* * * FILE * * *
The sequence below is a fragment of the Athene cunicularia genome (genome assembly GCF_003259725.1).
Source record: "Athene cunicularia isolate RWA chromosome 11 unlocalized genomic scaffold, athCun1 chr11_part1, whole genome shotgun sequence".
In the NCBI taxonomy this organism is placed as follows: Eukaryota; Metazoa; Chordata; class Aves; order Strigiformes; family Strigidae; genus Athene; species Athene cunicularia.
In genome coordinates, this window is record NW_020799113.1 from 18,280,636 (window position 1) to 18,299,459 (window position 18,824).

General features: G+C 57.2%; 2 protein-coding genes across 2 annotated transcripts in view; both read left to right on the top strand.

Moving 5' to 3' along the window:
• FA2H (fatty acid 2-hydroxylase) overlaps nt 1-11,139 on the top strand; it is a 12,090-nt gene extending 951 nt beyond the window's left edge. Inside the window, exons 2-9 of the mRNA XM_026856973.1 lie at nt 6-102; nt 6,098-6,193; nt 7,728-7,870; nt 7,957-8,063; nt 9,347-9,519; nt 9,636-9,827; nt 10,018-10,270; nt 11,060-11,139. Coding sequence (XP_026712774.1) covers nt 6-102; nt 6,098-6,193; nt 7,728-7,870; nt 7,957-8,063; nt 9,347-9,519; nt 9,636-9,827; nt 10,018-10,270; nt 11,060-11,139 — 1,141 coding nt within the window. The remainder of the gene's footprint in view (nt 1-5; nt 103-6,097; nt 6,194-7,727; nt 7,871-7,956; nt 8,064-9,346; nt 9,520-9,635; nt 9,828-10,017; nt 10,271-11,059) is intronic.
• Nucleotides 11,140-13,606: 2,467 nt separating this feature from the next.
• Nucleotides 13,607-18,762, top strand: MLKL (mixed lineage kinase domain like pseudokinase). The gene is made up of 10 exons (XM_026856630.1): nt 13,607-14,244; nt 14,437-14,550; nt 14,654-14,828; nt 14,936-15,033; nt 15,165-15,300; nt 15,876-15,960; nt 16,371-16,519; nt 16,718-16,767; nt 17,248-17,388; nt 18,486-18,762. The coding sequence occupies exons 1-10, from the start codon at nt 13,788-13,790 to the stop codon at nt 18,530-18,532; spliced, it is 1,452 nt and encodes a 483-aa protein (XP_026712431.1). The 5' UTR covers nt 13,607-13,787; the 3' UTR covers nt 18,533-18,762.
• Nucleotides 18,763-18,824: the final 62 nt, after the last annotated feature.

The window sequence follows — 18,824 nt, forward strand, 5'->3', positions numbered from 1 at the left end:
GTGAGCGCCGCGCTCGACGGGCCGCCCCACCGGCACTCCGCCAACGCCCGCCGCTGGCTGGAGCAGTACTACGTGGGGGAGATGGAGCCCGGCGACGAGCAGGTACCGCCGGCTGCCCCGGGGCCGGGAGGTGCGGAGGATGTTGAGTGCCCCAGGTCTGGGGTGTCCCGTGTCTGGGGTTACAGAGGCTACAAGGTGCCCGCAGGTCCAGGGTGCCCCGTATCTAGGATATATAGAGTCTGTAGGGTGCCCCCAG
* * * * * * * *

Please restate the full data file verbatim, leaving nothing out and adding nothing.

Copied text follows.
The sequence below is a fragment of the Athene cunicularia genome (genome assembly GCF_003259725.1).
Source record: "Athene cunicularia isolate RWA chromosome 11 unlocalized genomic scaffold, athCun1 chr11_part1, whole genome shotgun sequence".
In the NCBI taxonomy this organism is placed as follows: Eukaryota; Metazoa; Chordata; class Aves; order Strigiformes; family Strigidae; genus Athene; species Athene cunicularia.
In genome coordinates, this window is record NW_020799113.1 from 18,280,636 (window position 1) to 18,299,459 (window position 18,824).

General features: G+C 57.2%; 2 protein-coding genes across 2 annotated transcripts in view; both read left to right on the top strand.

Moving 5' to 3' along the window:
• FA2H (fatty acid 2-hydroxylase) overlaps nt 1-11,139 on the top strand; it is a 12,090-nt gene extending 951 nt beyond the window's left edge. Inside the window, exons 2-9 of the mRNA XM_026856973.1 lie at nt 6-102; nt 6,098-6,193; nt 7,728-7,870; nt 7,957-8,063; nt 9,347-9,519; nt 9,636-9,827; nt 10,018-10,270; nt 11,060-11,139. Coding sequence (XP_026712774.1) covers nt 6-102; nt 6,098-6,193; nt 7,728-7,870; nt 7,957-8,063; nt 9,347-9,519; nt 9,636-9,827; nt 10,018-10,270; nt 11,060-11,139 — 1,141 coding nt within the window. The remainder of the gene's footprint in view (nt 1-5; nt 103-6,097; nt 6,194-7,727; nt 7,871-7,956; nt 8,064-9,346; nt 9,520-9,635; nt 9,828-10,017; nt 10,271-11,059) is intronic.
• Nucleotides 11,140-13,606: 2,467 nt separating this feature from the next.
• Nucleotides 13,607-18,762, top strand: MLKL (mixed lineage kinase domain like pseudokinase). The gene is made up of 10 exons (XM_026856630.1): nt 13,607-14,244; nt 14,437-14,550; nt 14,654-14,828; nt 14,936-15,033; nt 15,165-15,300; nt 15,876-15,960; nt 16,371-16,519; nt 16,718-16,767; nt 17,248-17,388; nt 18,486-18,762. The coding sequence occupies exons 1-10, from the start codon at nt 13,788-13,790 to the stop codon at nt 18,530-18,532; spliced, it is 1,452 nt and encodes a 483-aa protein (XP_026712431.1). The 5' UTR covers nt 13,607-13,787; the 3' UTR covers nt 18,533-18,762.
• Nucleotides 18,763-18,824: the final 62 nt, after the last annotated feature.

The window sequence follows — 18,824 nt, forward strand, 5'->3', positions numbered from 1 at the left end:
GTGAGCGCCGCGCTCGACGGGCCGCCCCACCGGCACTCCGCCAACGCCCGCCGCTGGCTGGAGCAGTACTACGTGGGGGAGATGGAGCCCGGCGACGAGCAGGTACCGCCGGCTGCCCCGGGGCCGGGAGGTGCGGAGGATGTTGAGTGCCCCAGGTCTGGGGTGTCCCGTGTCTGGGGTTACAGAGGCTACAAGGTGCCCGCAGGTCCAGGGTGCCCCGTATCTAGGATATATAGAGTCTGTAGGGTGCCCCCAG